This was Michelle's second Strata complaint regarding the 10 year old dachshund, Duke, and his incessant barking while Michelle was at work. She did not have a lot of time to remedy the problem before fines ensued and barking collars and ultrasonic bark machines were not the answer (especially because of Duke's epilepsy). Treating the symptom of the problem is never the solution to treating the actual cause of the problem. She actually tried the ultrasonic bark machine before contacting me, and it only proved to envoke fear in her other dog. She returned the doggy ear piercing machine and contacted me.
I put Michelle on a strict leadership diet, and she followed it to a tee. Michelle was no longer allowed to talk to her dogs and Duke was no longer allowed to: sleep in her bed, lay on the couch, hover around while she prepared his meals, dominate the walk by marking and barking and pulling, and Duke had to practice being in his own space while she was at home. The results were immediate, he suddenly made eye contact again looking to her for direction, he also stopped following her around the house like a dog shaped shadow.
The first Saturday during her leadership diet, she took her book with her, and practiced being 'away' for short periods of time (just outside the front door). Every time Duke barked, she went inside and corrected him. The bark free time went on longer and longer by hours that day.
Within 3 weeks of being pack leader, the barking had completely stopped. The neighbour was even worried that she had gotten rid of Duke. Michelle is now stress-free, and what's even better is doggy Duke no longer feels stressed out about his owner all day because Michelle took his leadership badge away.
Canines Moving Forward
Dog Trainer vs. Dog Behaviourist
Dog Trainer vs. Dog Behaviourist
People often think a misbehaved dog needs 'training'. Training teaches obedience such as 'sit' or 'stay'. While an experienced dog behaviour specialist, like Michael Bylo, deals with the dog's behaviour - creating boundaries and balance in an otherwise obedient (or even disobedient) dog. For example, you can have a dog who listens to all of your commands, but acts aggressively towards other dogs. Such behaviour cannot be corrected with training or positive re-enforcement (eg. treat training or "good boy").
This is where leadership comes into play. A dog behaviourist will look at the dog's routine, amount of exercise, boundaries, discipline etc. More importantly, they will look to see how you, as their leader, handle these situations. They will then teach you what you can do in your situation to correct and prevent the behaviour.
I'd like to share this article by Cesar Millan that touches on this and more:
Leading the pack
"One of the most important things dog lovers need to do is make sure they and their dogs are in tune with each other, with the humans being the pack leaders and the dogs following that lead. Notice I don’t say a dog should be well-trained. It’s very easy to train any dog to “sit” or “shake,” but this does not mean the dog is taking on the proper role in the pack. If a dog is not balanced, then it will go right back to misbehaving once it’s done whatever trick you’ve taught it. If you only focus on training without discipline, then you may wind up with your dog training you, using your reaction to its “cute” behaviour to get what it wants.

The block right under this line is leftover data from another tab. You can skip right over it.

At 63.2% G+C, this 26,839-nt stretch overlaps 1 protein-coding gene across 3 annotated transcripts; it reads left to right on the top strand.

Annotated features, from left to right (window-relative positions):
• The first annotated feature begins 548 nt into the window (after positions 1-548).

Setting the boundaries
I talk a lot about rules, boundaries, and limitations, which we need to create for our dogs to give them a sense of what they’re supposed to do. A pack leader’s job is to provide protection and direction. If you don’t give your dog direction, he or she can become anxious, frustrated, or fearful — and these are three of the biggest causes of common misbehaviours. You can help your dog achieve balance through my fulfillment formula of exercise, discipline, and then affection, in that order. All dogs need all of these things. It’s only the degree to which they need each one that varies with the dog.
Different dogs, different needs.
Dogs come in many different sizes and energy levels, so there is no “one-size-fits-all” rule on how much exercise a dog needs. Your dog needs as much as your dog needs. If you have a high energy Dalmatian, you may find it necessary for both of you to run several miles three times a day, but if you have an older, low energy mutt, then once around the block twice a day may do the trick.
The same goes for the affection part, in terms of feeding. Canine obesity is a serious health issue, so you don’t want to feed that inactive, overweight dog the same amount or type of food as you would a hyperactive greyhound. Consult your veterinarian to determine your dog’s ideal weight, then find the right exercise and nutrition program that will help him maintain that weight. How do you know when you’ve hit the right combination? Your dog will tell you with its balanced, calm-submissive energy— its way of saying “thanks!”for being a strong pack leader." - Cesar Millan
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Sara Nielsen (Bylo)